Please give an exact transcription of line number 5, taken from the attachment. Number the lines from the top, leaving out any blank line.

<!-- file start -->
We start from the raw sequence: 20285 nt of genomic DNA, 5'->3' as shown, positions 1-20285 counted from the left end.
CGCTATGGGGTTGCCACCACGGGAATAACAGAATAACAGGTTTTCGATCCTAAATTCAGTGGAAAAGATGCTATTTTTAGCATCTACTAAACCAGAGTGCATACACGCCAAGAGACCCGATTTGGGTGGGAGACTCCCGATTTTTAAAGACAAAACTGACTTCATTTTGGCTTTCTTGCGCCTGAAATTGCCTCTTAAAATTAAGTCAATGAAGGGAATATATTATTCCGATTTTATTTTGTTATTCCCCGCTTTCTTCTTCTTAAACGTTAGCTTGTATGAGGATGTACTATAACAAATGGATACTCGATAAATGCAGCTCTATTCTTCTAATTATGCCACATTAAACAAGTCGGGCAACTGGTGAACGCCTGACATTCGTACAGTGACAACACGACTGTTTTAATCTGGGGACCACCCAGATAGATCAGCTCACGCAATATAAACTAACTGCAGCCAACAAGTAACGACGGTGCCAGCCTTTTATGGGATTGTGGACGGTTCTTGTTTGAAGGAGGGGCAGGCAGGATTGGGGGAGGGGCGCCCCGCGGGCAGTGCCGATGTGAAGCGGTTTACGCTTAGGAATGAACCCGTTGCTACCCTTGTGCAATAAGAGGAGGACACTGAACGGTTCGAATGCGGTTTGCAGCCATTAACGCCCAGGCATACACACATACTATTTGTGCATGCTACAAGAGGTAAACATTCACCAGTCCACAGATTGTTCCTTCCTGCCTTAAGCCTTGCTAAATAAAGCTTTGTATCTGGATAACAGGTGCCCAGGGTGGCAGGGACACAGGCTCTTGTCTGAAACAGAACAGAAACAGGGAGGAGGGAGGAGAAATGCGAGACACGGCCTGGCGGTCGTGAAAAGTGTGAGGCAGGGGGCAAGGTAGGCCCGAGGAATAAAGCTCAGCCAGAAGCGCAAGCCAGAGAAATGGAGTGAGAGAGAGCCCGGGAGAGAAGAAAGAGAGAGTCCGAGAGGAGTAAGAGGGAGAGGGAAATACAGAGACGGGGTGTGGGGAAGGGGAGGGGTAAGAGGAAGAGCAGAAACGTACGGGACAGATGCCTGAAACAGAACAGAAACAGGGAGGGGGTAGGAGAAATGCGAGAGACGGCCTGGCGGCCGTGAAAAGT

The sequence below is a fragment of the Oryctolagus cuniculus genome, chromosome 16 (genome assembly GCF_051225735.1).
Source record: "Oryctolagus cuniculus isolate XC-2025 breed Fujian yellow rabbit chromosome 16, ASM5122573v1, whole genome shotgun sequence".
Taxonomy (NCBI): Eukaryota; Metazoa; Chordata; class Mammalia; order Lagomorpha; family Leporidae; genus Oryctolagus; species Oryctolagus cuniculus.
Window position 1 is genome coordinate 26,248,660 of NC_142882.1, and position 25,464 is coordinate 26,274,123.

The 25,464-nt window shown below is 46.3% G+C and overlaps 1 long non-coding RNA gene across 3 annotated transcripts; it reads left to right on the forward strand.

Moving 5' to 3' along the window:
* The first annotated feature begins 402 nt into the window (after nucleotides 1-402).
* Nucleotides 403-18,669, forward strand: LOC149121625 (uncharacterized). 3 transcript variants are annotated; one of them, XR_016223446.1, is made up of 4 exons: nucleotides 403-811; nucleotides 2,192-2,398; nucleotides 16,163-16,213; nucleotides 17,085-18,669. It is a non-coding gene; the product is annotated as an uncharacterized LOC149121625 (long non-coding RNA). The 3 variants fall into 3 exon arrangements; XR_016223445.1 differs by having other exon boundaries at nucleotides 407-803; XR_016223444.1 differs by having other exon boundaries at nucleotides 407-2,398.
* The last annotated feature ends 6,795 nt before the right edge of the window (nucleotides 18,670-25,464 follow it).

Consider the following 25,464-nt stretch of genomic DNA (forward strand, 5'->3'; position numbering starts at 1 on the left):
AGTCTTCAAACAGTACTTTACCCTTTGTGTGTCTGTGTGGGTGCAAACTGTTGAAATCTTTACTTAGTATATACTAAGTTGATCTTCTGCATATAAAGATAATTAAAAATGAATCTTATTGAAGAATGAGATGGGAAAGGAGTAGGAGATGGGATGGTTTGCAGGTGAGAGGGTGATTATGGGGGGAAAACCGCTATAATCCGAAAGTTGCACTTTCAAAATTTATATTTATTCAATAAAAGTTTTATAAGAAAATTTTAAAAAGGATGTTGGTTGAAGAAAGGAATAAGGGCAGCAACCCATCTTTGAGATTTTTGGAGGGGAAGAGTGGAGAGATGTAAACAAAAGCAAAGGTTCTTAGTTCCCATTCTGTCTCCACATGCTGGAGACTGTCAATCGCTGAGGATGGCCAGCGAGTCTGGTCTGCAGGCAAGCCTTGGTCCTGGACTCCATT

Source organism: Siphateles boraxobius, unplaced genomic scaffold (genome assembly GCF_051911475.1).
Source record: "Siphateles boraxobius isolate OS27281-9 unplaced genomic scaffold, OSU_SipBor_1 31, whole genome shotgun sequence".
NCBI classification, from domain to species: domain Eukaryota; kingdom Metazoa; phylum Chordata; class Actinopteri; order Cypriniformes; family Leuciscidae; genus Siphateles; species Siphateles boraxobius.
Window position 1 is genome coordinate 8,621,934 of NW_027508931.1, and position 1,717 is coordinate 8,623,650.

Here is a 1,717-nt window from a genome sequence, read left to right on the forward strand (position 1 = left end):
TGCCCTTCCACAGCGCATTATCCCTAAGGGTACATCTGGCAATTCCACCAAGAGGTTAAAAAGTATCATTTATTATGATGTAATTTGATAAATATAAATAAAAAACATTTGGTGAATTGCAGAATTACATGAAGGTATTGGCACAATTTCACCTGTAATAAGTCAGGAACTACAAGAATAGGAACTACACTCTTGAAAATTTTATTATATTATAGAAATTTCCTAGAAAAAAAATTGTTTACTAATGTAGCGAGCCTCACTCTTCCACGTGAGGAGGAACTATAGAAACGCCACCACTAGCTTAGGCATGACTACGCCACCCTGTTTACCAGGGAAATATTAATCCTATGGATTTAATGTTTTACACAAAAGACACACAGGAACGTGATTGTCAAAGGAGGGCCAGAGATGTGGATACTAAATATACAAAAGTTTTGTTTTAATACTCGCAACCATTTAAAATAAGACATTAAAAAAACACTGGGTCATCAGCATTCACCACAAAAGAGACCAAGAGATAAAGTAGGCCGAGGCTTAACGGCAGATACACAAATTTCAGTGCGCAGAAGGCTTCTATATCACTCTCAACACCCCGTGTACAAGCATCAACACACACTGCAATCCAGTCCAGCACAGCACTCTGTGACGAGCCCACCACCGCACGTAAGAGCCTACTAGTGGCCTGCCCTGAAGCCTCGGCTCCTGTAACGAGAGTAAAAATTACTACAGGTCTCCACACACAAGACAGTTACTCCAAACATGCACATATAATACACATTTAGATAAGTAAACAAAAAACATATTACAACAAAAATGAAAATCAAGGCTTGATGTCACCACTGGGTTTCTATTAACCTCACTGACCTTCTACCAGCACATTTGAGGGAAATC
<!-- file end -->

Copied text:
Taxonomy (NCBI): Eukaryota; Metazoa; Chordata; class Mammalia; order Lagomorpha; family Leporidae; genus Oryctolagus; species Oryctolagus cuniculus.